One more month. Jack said it would be about right, and Martha agreed. The first five months -- well, the three months after Jack realised what had happened -- Jack had merely dressed in larger clothes and did his best to pass his changing physique off as weight gain. Month six had been fine up until Jack led the team in broad daylight to a scene caused by some idiot using alien tech to change the outcomes of matches through his television, and Jack had taken a hard blow to the chest that could have killed him.

"What happens if you die?" Ianto had asked him, later, after Martha ran all her tests. Jack didn't know, couldn't answer, and had stayed on desk duty since. He travelled between the Hub and their home, stayed out of sight otherwise, and counted down the days.

"I thought we could go out tonight," Jack said, moving off the settee slowly. "Plenty of people out in costume." He held out his hand for Ianto, who followed him into the kitchen. One large pot bubbled quietly on the hob. The familiar smell of bread came from the oven. Jack pulled out a nice brown, round loaf. He'd been craving carbohydrates: bread, noodles, potatoes. Ianto had to be careful with his own portions whenever Jack cooked, or he'd be needing the paternity clothes, too.

"Do we have costumes?"

"Sure. You'll go as a priest, I'll go as a pregnant nun." Jack's grin lit up the room, and Ianto found himself considering the prospect of that seductive smile in a nun's habit.

"Just because you're immortal does not mean some of us aren't still worried about going to Hell."

"I can think of far more fun things to do to ensure you wind up eternally damned." Jack began slicing the bread as Ianto readied their plates and bowls.

"We could go out," Ianto said, turning the idea over in his head. "There's the Festival." Halloween was the perfect night of the year not to explain Jack's condition. And in another month, he'd no longer have to hide. They'd be just another couple with a baby, Torchwood-provided papers in place to cover the "surrogacy." Gwen was already going overboard with baby clothes, and even Jack's daughter was wryly amused with the situation and had given them her old pram.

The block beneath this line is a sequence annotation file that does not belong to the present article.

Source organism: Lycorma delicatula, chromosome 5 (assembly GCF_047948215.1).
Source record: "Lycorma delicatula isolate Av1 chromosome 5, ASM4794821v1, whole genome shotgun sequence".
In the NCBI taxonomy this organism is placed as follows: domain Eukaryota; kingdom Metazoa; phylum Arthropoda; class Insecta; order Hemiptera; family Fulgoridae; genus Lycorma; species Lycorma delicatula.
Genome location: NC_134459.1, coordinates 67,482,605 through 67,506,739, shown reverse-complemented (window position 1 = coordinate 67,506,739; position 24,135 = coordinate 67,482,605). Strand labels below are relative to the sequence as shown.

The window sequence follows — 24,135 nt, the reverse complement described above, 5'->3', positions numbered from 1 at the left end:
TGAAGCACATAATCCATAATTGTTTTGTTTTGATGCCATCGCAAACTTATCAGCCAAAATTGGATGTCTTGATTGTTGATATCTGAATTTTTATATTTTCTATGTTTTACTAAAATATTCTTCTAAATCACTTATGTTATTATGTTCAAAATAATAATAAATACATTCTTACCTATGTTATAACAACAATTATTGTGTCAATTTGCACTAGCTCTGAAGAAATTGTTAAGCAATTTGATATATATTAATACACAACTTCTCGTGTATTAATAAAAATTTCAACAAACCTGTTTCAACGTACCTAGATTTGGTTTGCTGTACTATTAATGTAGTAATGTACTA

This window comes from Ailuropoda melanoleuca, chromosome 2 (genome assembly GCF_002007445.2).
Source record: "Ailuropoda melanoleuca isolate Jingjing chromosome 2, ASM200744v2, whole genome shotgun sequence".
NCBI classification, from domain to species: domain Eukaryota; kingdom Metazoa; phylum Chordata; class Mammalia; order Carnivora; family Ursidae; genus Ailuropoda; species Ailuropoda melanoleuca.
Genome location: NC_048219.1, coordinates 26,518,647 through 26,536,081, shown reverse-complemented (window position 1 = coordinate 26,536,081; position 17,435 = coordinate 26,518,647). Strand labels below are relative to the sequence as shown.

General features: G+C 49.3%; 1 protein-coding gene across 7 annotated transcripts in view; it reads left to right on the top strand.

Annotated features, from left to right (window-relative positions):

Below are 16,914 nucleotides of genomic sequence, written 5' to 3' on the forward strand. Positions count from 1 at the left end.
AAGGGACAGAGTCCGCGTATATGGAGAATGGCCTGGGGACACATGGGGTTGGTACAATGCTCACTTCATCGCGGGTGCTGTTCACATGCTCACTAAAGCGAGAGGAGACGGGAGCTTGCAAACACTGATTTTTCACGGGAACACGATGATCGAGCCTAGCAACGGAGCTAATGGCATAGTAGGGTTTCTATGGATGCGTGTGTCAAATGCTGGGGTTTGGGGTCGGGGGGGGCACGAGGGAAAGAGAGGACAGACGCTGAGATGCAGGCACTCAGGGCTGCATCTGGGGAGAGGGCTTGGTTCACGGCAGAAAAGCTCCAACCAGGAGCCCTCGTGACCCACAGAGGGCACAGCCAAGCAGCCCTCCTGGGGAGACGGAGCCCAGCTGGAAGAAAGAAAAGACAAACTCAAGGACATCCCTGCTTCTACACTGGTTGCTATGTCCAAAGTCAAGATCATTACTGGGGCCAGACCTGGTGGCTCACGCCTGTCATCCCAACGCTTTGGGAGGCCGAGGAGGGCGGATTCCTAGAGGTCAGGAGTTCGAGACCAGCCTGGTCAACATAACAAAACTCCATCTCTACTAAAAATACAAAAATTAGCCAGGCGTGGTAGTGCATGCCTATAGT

Ianto's personal panic had stopped around month seven. He suspected it would come roaring back any day.

Jack dished out the stew, savoury with more potatoes than any non-fried foodstuff should contain, but Ianto was not going to complain.

"Let's stay in," Jack said through his second bite of bread, though going out had been his idea. "I have a surprise for you."

Ianto tensed; that was precisely the wording Jack had used right after he'd gone to see Martha about why he'd been feeling so exhausted. Jack knew this, and enjoyed using the same phrasing whenever possible. "Yes?"

Jack moved his chair out from the table, then flipped up the t-shirt.

Ianto had been a reluctant convert to body paints: the flavours weren't as intense as he expected, they left a mess on the sheets, and honestly, neither of them would be remembered for their artistic talents. Never mind that Jack had to limit himself to painting the less hairy parts of Ianto's body when it was his turn, though he enjoyed tickling everywhere with the brushes until Ianto's toes curled.

Jack's physiology meant far more of a canvas to enjoy, and they had plenty of orange. Also enough black for the eyes, nose, and mouth. He'd clearly been bored this afternoon.

"You're a prat," Ianto said, staring.

"No, I'm a Jack-O'-Lantern," Jack said proudly.

"Utter, utter prat."

But he got the camera, and it was one more snap for the baby book, and the orange was never, ever going to come out of the sheets.

The End